Amazon and Netflix account for half of the "FANG" quartet of high-growth tech stocks. Amazon is the dominant name in both Internet retail and cloud infrastructure, while Netflix rules the video streaming market with 81.5 million subscribers worldwide.
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Image source: Netflix.
But over the past few years, Amazon has aggressively expanded into the streaming video market to challenge Netflix. In 2011, it gave its Prime members access to thousands of streaming videos from its Instant Video library. The following year, Amazon inked a distribution deal with Epix (previously Netflix's exclusive partner) to expand its media library. It started producing original shows and films in 2013, and introduced a YouTube-like service forusers to share videos earlier this year. Amazon also recently launched a stand-alone Amazon Video option for $9 permonth to undercutNetflix's $15 monthly fee.
This rapid escalation of hostilities puts Netflix -- which is already engaged in constant battles with content providers and carriers -- in a tough spot. It also arguably makes Amazon a better long-term investment than Netflix for three simple reasons.
Amazon has a much wider moat
For Amazon, streaming video is just another perk for its Prime members, who pay $99 per year for discounts, free shipping options, free e-books from the lending library, cloud storage, and other perks. Expanding its Prime ecosystem is a top priority for Amazon, because those customers generally pay more and buy fewer products from rival e-commerce sites.
Image source: Amazon.
Back in January, research firm CIRP reported that the average Prime member spent $1,100 per year on the site, compared to just $600 for non-members. It also reported that the number of U.S. Prime members grew 35% year-over-year to 54 million. Therefore, Amazon can likely afford to break even or take losses on Amazon Video as long as it drives growth in Prime members, who buy more products from its core marketplace business. Amazon's marketplace still runs on thin margins, but its high-margin cloud platform AWS (Amazon Web Services) businessnow generates over half of its operating profits.
But streaming video is Netflix's bread and butter, and its margins are already thin. Its total operating margin was just 2.5% last quarter, down from 6.2% a year earlier. That figure is expected to slide to 2.2% during the current quarter, due to the high costs of content acquisition, original content production, marketing campaigns, and overseas expansions. If Netflix lowers its subscription fees to compete against Amazon and other streaming rivals, its operating margins could easily turn negative.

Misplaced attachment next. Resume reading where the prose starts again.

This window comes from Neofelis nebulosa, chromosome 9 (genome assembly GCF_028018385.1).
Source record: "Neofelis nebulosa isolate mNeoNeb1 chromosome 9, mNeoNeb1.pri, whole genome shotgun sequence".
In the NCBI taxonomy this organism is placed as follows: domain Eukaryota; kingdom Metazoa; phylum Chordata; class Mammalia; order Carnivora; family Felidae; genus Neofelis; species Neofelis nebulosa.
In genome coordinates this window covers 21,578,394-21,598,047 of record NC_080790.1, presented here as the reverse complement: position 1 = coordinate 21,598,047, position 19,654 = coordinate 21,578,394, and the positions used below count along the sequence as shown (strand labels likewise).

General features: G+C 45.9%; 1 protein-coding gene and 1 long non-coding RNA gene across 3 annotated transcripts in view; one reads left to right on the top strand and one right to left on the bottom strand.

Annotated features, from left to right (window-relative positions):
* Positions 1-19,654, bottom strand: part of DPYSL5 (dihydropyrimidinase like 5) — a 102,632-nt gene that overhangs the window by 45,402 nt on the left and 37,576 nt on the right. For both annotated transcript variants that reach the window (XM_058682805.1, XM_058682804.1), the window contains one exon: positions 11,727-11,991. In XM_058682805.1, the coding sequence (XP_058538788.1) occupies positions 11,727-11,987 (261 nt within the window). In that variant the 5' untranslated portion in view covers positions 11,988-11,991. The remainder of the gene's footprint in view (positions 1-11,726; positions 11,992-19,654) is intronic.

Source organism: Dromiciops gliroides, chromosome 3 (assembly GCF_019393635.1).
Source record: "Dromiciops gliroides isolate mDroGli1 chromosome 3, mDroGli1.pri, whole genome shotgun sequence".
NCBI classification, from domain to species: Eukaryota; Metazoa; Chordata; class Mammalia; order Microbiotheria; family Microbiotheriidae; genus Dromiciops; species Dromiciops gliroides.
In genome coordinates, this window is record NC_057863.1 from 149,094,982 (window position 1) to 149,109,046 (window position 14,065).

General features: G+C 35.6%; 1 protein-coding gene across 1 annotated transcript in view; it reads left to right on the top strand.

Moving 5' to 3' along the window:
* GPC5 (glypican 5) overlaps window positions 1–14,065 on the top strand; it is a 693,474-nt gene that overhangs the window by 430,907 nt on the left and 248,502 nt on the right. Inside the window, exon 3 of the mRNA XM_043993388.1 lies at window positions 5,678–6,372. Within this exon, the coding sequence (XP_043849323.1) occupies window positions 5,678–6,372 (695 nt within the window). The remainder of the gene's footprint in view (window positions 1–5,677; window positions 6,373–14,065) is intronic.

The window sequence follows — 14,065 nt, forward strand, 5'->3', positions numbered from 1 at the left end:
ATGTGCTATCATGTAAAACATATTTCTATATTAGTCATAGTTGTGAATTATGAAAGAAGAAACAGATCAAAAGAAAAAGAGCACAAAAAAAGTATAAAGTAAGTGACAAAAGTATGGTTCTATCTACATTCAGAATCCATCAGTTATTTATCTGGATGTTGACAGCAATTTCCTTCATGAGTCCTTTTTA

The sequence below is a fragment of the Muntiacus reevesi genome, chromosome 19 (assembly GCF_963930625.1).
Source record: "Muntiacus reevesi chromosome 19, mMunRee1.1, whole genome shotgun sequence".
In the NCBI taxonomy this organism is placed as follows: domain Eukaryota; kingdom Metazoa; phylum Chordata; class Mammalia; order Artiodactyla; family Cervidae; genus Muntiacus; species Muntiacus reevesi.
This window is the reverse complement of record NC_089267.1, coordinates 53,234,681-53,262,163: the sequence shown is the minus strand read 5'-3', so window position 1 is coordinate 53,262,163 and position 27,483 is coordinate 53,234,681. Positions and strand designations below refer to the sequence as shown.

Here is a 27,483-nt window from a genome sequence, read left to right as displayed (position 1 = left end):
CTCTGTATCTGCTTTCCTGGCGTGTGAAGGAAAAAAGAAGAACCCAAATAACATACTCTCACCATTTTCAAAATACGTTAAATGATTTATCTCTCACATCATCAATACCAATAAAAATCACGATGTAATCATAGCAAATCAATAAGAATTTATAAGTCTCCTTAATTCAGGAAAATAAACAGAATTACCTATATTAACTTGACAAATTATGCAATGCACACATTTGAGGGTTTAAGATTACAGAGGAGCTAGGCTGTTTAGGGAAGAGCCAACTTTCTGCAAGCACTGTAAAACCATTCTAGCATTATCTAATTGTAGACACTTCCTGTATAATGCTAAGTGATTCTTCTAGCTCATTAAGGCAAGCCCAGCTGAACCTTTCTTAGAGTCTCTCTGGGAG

Netflix relies on too many companies
Netflix has aggressively expanded its slate of original shows and movies, but streaming content obligations (the amount it promises to pay studios to license future titles) are still its biggest expense. That total rose 26% annually to $12.3 billion last quarter, indicating that it won't declare independence from big media companies anytime soon.
Some Netflix bulls point to its multi-year distribution deal with Disney as a strong catalyst for future subscriber growth. But Netflix is also reportedly paying Disney more than$300 million per year for that privilege. Several of Netflix's most popular programs are Marvel shows that it co-developed with Disney's ABC Studios. This lopsided relationship gives Disney lots of leverage to renegotiate higher rates after the current deal expires. That's the same reason Netflix eventually cutties with Starz and Epix.
Netflix, Amazon, and other OTT (over-the-top) providers pay telecom companies for "paid peering" connections which are essential for high-quality streams. Meanwhile, telcos are launching their own data-free video streaming services in a bid to disrupt Netflix's business on mobile devices. This conflict of interest gives telcos leverage to raise paid peering rates on OTT providers, which could hurt Netflix's margins. Netflix is also heavily dependent on Amazon, since its entire streaming video library is hosted on AWS. This means that Netflix actually funds Amazon's most profitable business, which ironically bolsters its rival's ability to charge lower prices for Amazon Video.
Amazon is still the cheaper stock
Amazon and Netflix are often called "cult stocks" which seemingly defy fundamental gravity, but the former is still cheaper than the latter:
Data source: Yahoo Finance, as of June 7.
With lower multiples across the board and a more diversified business model, Amazon looks like a much safer long-term investment than Netflix. The key takeaway is simple -- streaming video represents just one extension of Amazon's ecosystem, but it's Netflix's entire business. The market for streaming video is an increasingly competitive one, so a company like Amazon -- which doesn't have all its eggs in one basket -- should fare much better than a top-heavy player like Netflix in the long run.
The article Why Long-Term Investors Should Prefer Amazon.com Over Netflix Inc. originally appeared on Fool.com.
Leo Sun owns shares of Amazon.com and Walt Disney. The Motley Fool owns shares of and recommends Amazon.com, Netflix, and Walt Disney. The Motley Fool recommends Starz. Try any of our Foolish newsletter services free for 30 days. We Fools may not all hold the same opinions, but we all believe that considering a diverse range of insights makes us better investors. The Motley Fool has a disclosure policy.
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